Container rates could rise by $450/TEU for zero-emission shipping: UMAS


Container lines may need to hike freight rates by up to $450/TEU in deepsea trade to cover additional expenses arising from decarbonizing their maritime operations with low-carbon fuels, according to a study by consultancy UMAS published Dec. 7.

With pressure from regulators and some eco-conscious customers, a growing number of shipping companies have been seeking to switch to alternatives to conventional oil-based fuels to reduce greenhouse gas emissions.

But the low-carbon transition requires extra investments in new propulsion systems and “green” fuels, and the UMAS study finds additional costs in running a zero-emission ship could range between $30/TEU and $70/TEU on a Chinese coastal route and between $90/TEU and $450/TEU on a trans-Pacific route in 2030.

The Platts Container Index, a weighted average of spot rate assessments on key routes, stood at $913.73/FEU on Dec. 6. Platts is part of S&P Global Commodity Insights.

“The fuel cost gap is now acknowledged as the main blocker for shipping’s transition and tackling it requires of a frank conversation about the dimension of the challenge,” said Camilo Perico, a UMAS consultant who penned the study. “We need ‘numbers on the table’ and more visibility on how stakeholders can help to cover it.”

Based on UMAS’ analysis, an additional $20 million-$30 million/year would be required for deploying a ship on scalable zero-emission fuels on the trans-Pacific route between Shanghai and Lon Angeles, including $18 million-$27 million/year in fuel costs.

For the coastal trade, an extra $4.5 million-$6.5 million/year are required, including $3.6 million-$5.2 million/year in fuel.

“The analysis shows fuel costs are a major component of the overall cost and therefore the primary driver of the total cost of operation,” said Nishatabbas Rehmatulla, principal research fellow at UCL Energy Institute and co-author of the study.

“With the right demand signals and corporate action during the emergence phase, production and supply of zero emission fuels and freight services can make a head start in lowering the cost gap that this work has shown.”

Future fuels

Currently, methanol has emerged as a popular choice among container lines as a future fuel due to readily available technology and existing supply infrastructure, with shipbroker Braemar estimating 166 methanol-capable boxships on order as of Dec. 6.

But UMAS suggested that ammonia could be a cheaper option eventually, even as the fuel is highly toxic and corrosive and the first ships powered by ammonia are only expected to hit the waters in the second half of this decade.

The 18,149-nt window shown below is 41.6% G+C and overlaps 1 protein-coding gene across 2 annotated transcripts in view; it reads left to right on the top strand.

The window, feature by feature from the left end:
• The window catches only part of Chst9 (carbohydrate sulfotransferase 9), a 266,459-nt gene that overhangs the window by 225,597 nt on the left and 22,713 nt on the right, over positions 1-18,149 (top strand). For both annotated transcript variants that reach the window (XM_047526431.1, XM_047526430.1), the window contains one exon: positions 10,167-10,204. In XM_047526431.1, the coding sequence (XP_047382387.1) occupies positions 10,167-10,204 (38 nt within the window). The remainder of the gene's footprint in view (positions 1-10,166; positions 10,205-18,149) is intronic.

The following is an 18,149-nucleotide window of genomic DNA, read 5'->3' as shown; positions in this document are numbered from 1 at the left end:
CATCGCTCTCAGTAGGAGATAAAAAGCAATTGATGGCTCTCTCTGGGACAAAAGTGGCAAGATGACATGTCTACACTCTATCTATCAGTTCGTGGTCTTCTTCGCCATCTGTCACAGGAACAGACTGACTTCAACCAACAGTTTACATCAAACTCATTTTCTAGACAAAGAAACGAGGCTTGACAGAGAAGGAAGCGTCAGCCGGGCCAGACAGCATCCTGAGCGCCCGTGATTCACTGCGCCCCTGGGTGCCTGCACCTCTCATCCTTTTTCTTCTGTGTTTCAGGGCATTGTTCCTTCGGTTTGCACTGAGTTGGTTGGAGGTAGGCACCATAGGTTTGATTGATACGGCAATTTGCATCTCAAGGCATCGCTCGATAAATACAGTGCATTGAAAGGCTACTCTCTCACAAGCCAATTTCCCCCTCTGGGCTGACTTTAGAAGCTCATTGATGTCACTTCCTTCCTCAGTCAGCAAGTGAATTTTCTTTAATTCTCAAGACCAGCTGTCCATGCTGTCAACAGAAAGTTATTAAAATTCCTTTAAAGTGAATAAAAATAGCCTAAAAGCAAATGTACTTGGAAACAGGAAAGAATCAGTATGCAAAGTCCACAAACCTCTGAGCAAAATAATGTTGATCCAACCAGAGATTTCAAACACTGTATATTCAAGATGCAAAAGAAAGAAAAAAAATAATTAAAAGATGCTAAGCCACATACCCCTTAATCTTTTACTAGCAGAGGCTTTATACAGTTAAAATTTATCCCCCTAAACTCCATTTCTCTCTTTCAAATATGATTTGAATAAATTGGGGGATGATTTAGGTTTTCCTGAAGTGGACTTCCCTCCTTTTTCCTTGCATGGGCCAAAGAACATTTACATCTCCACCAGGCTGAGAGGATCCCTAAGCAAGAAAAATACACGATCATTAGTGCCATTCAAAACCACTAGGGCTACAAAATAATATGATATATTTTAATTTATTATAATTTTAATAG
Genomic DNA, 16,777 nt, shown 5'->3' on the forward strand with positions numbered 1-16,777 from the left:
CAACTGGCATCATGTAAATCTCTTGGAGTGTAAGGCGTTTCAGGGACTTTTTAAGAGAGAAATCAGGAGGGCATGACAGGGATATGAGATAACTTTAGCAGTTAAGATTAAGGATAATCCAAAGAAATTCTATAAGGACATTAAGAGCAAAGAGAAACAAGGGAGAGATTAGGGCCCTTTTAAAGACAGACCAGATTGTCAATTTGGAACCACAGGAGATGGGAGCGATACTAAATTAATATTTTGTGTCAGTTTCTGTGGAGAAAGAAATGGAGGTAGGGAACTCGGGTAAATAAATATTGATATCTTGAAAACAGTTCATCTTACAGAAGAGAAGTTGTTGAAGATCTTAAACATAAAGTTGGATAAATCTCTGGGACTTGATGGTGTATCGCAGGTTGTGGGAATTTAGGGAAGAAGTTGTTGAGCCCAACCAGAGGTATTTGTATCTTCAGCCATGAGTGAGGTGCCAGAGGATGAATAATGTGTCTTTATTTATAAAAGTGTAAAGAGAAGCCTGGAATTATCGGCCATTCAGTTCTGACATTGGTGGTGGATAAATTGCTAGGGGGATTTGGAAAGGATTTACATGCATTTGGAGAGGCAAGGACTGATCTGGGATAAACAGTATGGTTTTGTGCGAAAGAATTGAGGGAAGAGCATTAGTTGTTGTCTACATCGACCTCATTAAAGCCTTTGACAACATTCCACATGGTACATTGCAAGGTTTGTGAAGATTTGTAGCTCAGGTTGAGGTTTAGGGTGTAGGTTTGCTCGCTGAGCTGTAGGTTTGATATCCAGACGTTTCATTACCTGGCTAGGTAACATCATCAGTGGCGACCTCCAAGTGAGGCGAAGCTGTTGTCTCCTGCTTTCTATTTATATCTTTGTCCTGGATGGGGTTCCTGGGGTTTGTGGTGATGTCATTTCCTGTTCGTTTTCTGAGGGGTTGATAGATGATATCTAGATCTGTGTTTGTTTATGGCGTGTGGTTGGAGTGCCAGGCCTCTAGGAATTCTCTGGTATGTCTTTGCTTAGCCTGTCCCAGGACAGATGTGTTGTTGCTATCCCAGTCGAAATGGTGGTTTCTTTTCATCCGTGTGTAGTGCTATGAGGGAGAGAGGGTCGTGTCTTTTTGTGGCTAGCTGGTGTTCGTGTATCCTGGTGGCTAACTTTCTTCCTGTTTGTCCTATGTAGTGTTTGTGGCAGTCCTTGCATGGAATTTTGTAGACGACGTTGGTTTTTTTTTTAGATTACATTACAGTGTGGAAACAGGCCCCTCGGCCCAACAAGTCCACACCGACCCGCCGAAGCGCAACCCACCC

Compared with a conventional ship, operating a ship powered by e-ammonia could cost $150/TEU more and e-methanol $210/TEU more on a trans-Pacific route in a low fuel price scenario in 2030, according to the UMAS study.

In a high price scenario, the cost difference could rise to $350/TEU for e-ammonia and $450/TEU for e-methanol.

Bio-methanol is a non-scalable fuel that will “become more expensive as demand outstrips supply,” and early movers in the energy transition could “invest in fuels with a higher capital expenditure, thus stimulating a more likely long-term solution that will become cheaper as production ramps up and demand grows,” according to UMAS.

Platts assessed the bunker cost for 0.5% sulfur marine fuel — the prevalent bunker fuel — at $540/mt in Rotterdam on Dec. 6. Green methanol is two to five times more expensive, with bio-methanol cheaper than e-methanol for now, industry estimates suggest.

The cost for e-ammonia produced on the eastern coast of Canada for delivery into Northwest Europe was last assessed by Platts at $758.56/mt on Dec. 4.

Policy support

The EU, the US and the International Maritime Organization, among other regulators, are launching new policy initiatives that could narrow the price gaps between fossil and green marine fuels.

This, coupled with market participants’ “willingness to pay the cost difference,” could help scale up production of low-carbon fuels in the next few years, according to UMAS.

“The cost gap is expected to narrow out to 2050,” UMAS said. “The role of early movers including cargo owners, and their willingness to pay is therefore vital in setting up a zero-emissions shipping market.”

For ships powered by e-ammonia and e-methanol, their operational costs would be two to four times higher than a conventional ship in 2030. In 2050, most scenarios show the differences will narrow to 1.5 to two times more, according to UMAS.

Source: Platts


Please enter your comment!
Please enter your name here